Titanium is much lighter than stainless steel, about 40% less, but it has very similar technical and physical characteristics, especially in relation to its strength and durability, which make it a perfect material for indestructible tool watches. But its visual effect and comfort on the skin also make it a great choice even for dressier automatic watches.
As a note, titanium is one of the materials of choice for the aerospace and mechanical industries, especially for applications where the structure needs to be very strong relative to its weight.
3 - Durability: Is titanium more corrosion-resistant than stainless steel?
Titanium is much more resistant than stainless steel to external agents due to its unique physical characteristics. While oxidation of steel leads to rust formation, titanium oxide forms a coating on the surface of the metal that insulates it, protecting it from corrosion. In addition, this natural "coating" leads it to be isolated from its surroundings, and therefore, hypoallergenic.
This is why titanium is also used to make the skeletal prosthetics implanted in the human body, such as screws to fix bones or heads of bones with complex shapes such as the femur. This fact is also important for its use in watches: titanium cases and bracelets do not cause allergies to their wearers.
4 - Scratch Resistance: Is titanium more resistant to scratches than stainless steel?
In this case, precisely the opposite is true. In general, scratches on titanium seem much more noticeable than regular steel. This is mainly because a scratch first affects the superficial titanium oxide layer and then spreads to the underlying metal. The result is that it appears more profound and more evident than what it really is.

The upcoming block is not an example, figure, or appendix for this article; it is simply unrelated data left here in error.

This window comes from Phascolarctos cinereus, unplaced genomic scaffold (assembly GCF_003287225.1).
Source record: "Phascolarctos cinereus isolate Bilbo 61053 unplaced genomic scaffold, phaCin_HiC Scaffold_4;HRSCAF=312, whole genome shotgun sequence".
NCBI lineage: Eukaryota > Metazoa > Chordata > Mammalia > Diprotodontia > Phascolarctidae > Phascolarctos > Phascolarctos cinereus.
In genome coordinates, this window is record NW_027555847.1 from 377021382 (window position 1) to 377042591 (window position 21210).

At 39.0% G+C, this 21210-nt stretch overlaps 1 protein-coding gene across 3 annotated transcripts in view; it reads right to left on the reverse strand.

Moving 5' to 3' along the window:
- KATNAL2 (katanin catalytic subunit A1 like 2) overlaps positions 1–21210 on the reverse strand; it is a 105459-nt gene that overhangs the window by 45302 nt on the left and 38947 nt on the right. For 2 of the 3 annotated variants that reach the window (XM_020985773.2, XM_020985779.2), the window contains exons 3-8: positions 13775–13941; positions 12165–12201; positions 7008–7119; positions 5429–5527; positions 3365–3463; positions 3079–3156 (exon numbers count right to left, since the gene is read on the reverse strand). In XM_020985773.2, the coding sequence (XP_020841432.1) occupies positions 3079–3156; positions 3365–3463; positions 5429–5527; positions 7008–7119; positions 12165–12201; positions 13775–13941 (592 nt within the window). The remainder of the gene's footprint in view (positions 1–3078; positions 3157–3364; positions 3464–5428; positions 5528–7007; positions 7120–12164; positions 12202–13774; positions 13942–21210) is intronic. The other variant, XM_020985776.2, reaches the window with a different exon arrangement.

However, we must say that surface scratches are easier to restore on titanium than on steel, where the operation is more complicated. The problem could arise with the surface finish, which in titanium typically has a satin effect, while in ordinary steel is very often polished to a mirror finish.
5 - Thermal resistance: Is titanium less subject to temperature than steel?
Titanium has a very high melting point compared to steel, over 1650 degrees centigrade, and excellent stability. This means that, even when subjected to high temperatures, it does not deform as steel would. For this reason, as we have said, it remains one of the best choices for use in mechanical parts subject to extreme stresses.
Moreover, being very stable and rigid, it is a perfect material for making cases and backs of professional water-resistant watches since even a slight deformation would allow the liquid to penetrate the case and damage the watch movement.
Stainless Steel vs. Titanium Watches - Pros & Cons
Below you will find a handy summary table that brings together and compares all the characteristics of the two materials.
Although titanium is a modern material with excellent technical characteristics, it has not bridged the gap that divides it from steel, remaining in a more specialized sphere, widespread above all for technical watches that need attributes of reliability and robustness superior to those offered by "simple" steel.
What is certain is that its characteristics make it an extraordinary material. It is perfect for heavy-duty timepieces, since it can increase the quartz or automatic watches duration/lifespan. More, its lightness and surface finish ensure a warmer and more organic impact on the wrist than that of traditional steel, and that makes it a perfect choice for all those people who for different reasons are dissatisfied with the usual steel, but do not like the effect of plastics and polymers.